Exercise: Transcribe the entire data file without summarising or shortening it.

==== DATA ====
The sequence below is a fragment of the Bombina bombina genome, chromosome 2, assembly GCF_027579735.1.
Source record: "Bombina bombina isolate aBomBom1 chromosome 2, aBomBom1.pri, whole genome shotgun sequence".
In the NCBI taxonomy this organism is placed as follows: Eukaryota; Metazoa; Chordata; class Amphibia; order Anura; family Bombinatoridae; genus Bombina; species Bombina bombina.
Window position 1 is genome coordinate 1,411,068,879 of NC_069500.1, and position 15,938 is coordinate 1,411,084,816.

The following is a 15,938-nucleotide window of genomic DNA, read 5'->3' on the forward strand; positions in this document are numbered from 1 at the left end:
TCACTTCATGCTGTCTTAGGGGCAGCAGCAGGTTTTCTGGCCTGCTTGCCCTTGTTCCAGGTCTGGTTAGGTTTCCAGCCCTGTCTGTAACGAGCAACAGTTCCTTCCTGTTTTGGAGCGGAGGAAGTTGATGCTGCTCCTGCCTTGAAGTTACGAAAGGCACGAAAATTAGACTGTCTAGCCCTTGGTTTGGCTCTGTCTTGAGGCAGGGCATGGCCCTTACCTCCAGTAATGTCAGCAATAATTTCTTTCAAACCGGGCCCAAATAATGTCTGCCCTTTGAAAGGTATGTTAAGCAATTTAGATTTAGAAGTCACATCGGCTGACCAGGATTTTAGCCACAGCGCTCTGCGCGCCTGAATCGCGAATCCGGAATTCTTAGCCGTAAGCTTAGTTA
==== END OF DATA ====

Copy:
The sequence below is a fragment of the Bombina bombina genome, chromosome 2, assembly GCF_027579735.1.
Source record: "Bombina bombina isolate aBomBom1 chromosome 2, aBomBom1.pri, whole genome shotgun sequence".
In the NCBI taxonomy this organism is placed as follows: Eukaryota; Metazoa; Chordata; class Amphibia; order Anura; family Bombinatoridae; genus Bombina; species Bombina bombina.
Window position 1 is genome coordinate 1,411,068,879 of NC_069500.1, and position 15,938 is coordinate 1,411,084,816.

The following is a 15,938-nucleotide window of genomic DNA, read 5'->3' on the forward strand; positions in this document are numbered from 1 at the left end:
TCACTTCATGCTGTCTTAGGGGCAGCAGCAGGTTTTCTGGCCTGCTTGCCCTTGTTCCAGGTCTGGTTAGGTTTCCAGCCCTGTCTGTAACGAGCAACAGTTCCTTCCTGTTTTGGAGCGGAGGAAGTTGATGCTGCTCCTGCCTTGAAGTTACGAAAGGCACGAAAATTAGACTGTCTAGCCCTTGGTTTGGCTCTGTCTTGAGGCAGGGCATGGCCCTTACCTCCAGTAATGTCAGCAATAATTTCTTTCAAACCGGGCCCAAATAATGTCTGCCCTTTGAAAGGTATGTTAAGCAATTTAGATTTAGAAGTCACATCGGCTGACCAGGATTTTAGCCACAGCGCTCTGCGCGCCTGAATCGCGAATCCGGAATTCTTAGCCGTAAGCTTAGTTA